Advanced temperature sensing with Er3+/Yb3+ co-doped Ba2GdV3O11 phosphors through upconversion luminescence

Kachou I., Saidi K., EKİM U., Dammak M., ÇELİKBİLEK ERSUNDU M., ERSUNDU A. E.

Dalton Transactions, vol.53, no.5, pp.2357-2372, 2024 (SCI-Expanded) identifier identifier

  • Publication Type: Article / Article
  • Volume: 53 Issue: 5
  • Publication Date: 2024
  • Doi Number: 10.1039/d3dt04015a
  • Journal Name: Dalton Transactions
  • Journal Indexes: Science Citation Index Expanded (SCI-EXPANDED), Scopus, Academic Search Premier, Applied Science & Technology Source, Aquatic Science & Fisheries Abstracts (ASFA), Chemical Abstracts Core, Chimica, Communication Abstracts, Compendex, EMBASE, MEDLINE
  • Page Numbers: pp.2357-2372
  • Yıldız Technical University Affiliated: Yes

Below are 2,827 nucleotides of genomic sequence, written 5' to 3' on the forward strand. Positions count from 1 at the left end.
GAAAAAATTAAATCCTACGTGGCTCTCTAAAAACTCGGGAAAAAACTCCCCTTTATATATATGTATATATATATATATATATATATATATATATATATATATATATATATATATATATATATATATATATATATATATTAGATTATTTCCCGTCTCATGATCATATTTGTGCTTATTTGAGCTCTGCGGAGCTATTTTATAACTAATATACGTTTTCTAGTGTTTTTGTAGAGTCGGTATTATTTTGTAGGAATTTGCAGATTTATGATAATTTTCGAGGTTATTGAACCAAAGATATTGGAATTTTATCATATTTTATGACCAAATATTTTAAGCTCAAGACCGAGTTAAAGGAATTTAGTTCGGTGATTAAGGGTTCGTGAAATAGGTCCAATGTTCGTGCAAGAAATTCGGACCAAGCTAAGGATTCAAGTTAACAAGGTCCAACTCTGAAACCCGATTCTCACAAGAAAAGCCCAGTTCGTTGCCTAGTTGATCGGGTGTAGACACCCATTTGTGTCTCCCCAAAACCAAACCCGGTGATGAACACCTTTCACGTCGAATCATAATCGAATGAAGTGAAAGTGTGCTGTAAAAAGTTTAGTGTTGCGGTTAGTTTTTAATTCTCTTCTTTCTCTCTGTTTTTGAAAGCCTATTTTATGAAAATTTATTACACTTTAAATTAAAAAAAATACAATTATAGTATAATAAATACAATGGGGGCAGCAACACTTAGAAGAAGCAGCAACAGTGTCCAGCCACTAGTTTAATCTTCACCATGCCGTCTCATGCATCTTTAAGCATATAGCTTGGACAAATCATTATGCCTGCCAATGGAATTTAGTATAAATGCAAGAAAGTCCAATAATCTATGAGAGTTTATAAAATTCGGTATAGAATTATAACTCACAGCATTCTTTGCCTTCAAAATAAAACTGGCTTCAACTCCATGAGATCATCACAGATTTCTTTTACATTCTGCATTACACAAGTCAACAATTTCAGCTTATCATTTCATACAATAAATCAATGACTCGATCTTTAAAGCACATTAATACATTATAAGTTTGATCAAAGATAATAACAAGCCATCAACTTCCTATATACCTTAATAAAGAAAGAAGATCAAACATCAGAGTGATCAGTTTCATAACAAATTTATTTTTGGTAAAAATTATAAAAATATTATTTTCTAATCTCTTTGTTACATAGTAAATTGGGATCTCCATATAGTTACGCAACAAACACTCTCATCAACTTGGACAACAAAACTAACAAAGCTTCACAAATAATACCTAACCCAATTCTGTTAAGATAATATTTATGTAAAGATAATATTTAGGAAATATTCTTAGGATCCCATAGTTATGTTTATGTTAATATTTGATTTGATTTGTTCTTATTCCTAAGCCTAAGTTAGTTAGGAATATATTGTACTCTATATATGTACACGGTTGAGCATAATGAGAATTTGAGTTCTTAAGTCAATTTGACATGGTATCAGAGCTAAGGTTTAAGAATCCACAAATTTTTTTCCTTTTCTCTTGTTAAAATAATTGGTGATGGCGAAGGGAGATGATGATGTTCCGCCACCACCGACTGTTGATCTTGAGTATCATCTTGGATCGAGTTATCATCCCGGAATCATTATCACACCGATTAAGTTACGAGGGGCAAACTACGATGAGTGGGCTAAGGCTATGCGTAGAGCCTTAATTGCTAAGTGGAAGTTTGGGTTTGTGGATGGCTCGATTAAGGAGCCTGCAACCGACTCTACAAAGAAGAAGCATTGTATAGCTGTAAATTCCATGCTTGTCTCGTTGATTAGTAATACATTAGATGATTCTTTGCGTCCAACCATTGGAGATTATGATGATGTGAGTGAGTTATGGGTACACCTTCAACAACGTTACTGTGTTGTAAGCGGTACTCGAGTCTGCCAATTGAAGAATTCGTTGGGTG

Optical thermometry is a non-contact temperature sensing technique with widespread applications. It offers precise measurements without physical contact, making it ideal for situations where contact-based methods are impractical. However, improving the accuracy of optical thermometry remains an ongoing challenge. Herein, enhancing the thermometric properties of luminescent thermometers through novel materials or strategies is crucial for developing more precise sensors. Hence, the present study focuses on the application of four-mode luminescence thermometric techniques in sol-gel synthesized Er3+/Yb3+ co-doped Ba2GdV3O11 phosphors for optical temperature sensing in the temperature range of 298-573 K. The upconversion (UC) luminescence is achieved under excitations of 980 nm or 1550 nm, resulting in bright yellow-green emission in the visible spectral range. Temperature sensing is realized by exploiting the UC emissions of 4S3/22H11/2 and 4F7/2 bands, which represent intensity ratios of thermally coupled levels (TCELs) and non-thermally coupled levels (NTCELs) of Er3+/Yb3+, along with the emission lifetimes at 4S3/2. The relative sensitivity (Sr) values for TCELs exhibit a gradual decrease with rising temperature, reaching a maximum of 1.1% K−1 for 980 nm excitation and 0.86% K−1 for 1550 nm excitation at 298 K. Conversely, for NTCELs, the highest Sr value observed is 0.9% K−1 at 298 K for 1550 nm excitation. Moreover, the emission lifetimes at 4S3/2 yield notably high Sr values of up to 5.0% μs K−1 (at 425 K). Furthermore, the studied phosphors have a sub-degree thermal resolution, making them excellent materials for accurate temperature sensing. Overall, this study provides a promising new direction for the development of more precise and reliable optical thermometry techniques, which could have important implications for a range of scientific and industrial optical temperature sensing applications.